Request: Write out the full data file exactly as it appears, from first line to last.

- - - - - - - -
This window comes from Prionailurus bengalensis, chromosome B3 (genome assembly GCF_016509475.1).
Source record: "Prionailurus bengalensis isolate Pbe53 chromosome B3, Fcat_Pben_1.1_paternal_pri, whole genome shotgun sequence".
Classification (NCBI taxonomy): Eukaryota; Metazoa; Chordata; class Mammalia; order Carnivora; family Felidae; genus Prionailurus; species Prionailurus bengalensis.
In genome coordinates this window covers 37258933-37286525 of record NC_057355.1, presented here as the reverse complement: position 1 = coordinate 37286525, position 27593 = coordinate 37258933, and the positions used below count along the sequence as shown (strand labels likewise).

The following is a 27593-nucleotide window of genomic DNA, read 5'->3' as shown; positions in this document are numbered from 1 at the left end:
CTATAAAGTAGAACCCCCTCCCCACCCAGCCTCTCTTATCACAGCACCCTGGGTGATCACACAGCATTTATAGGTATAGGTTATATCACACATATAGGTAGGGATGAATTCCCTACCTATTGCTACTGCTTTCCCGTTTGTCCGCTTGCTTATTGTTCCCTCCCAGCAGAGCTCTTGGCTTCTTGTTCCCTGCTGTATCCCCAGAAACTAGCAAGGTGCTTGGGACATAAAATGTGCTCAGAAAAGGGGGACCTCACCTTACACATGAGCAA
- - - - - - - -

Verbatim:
This window comes from Prionailurus bengalensis, chromosome B3 (genome assembly GCF_016509475.1).
Source record: "Prionailurus bengalensis isolate Pbe53 chromosome B3, Fcat_Pben_1.1_paternal_pri, whole genome shotgun sequence".
Classification (NCBI taxonomy): Eukaryota; Metazoa; Chordata; class Mammalia; order Carnivora; family Felidae; genus Prionailurus; species Prionailurus bengalensis.
In genome coordinates this window covers 37258933-37286525 of record NC_057355.1, presented here as the reverse complement: position 1 = coordinate 37286525, position 27593 = coordinate 37258933, and the positions used below count along the sequence as shown (strand labels likewise).

The following is a 27593-nucleotide window of genomic DNA, read 5'->3' as shown; positions in this document are numbered from 1 at the left end:
CTATAAAGTAGAACCCCCTCCCCACCCAGCCTCTCTTATCACAGCACCCTGGGTGATCACACAGCATTTATAGGTATAGGTTATATCACACATATAGGTAGGGATGAATTCCCTACCTATTGCTACTGCTTTCCCGTTTGTCCGCTTGCTTATTGTTCCCTCCCAGCAGAGCTCTTGGCTTCTTGTTCCCTGCTGTATCCCCAGAAACTAGCAAGGTGCTTGGGACATAAAATGTGCTCAGAAAAGGGGGACCTCACCTTACACATGAGCAA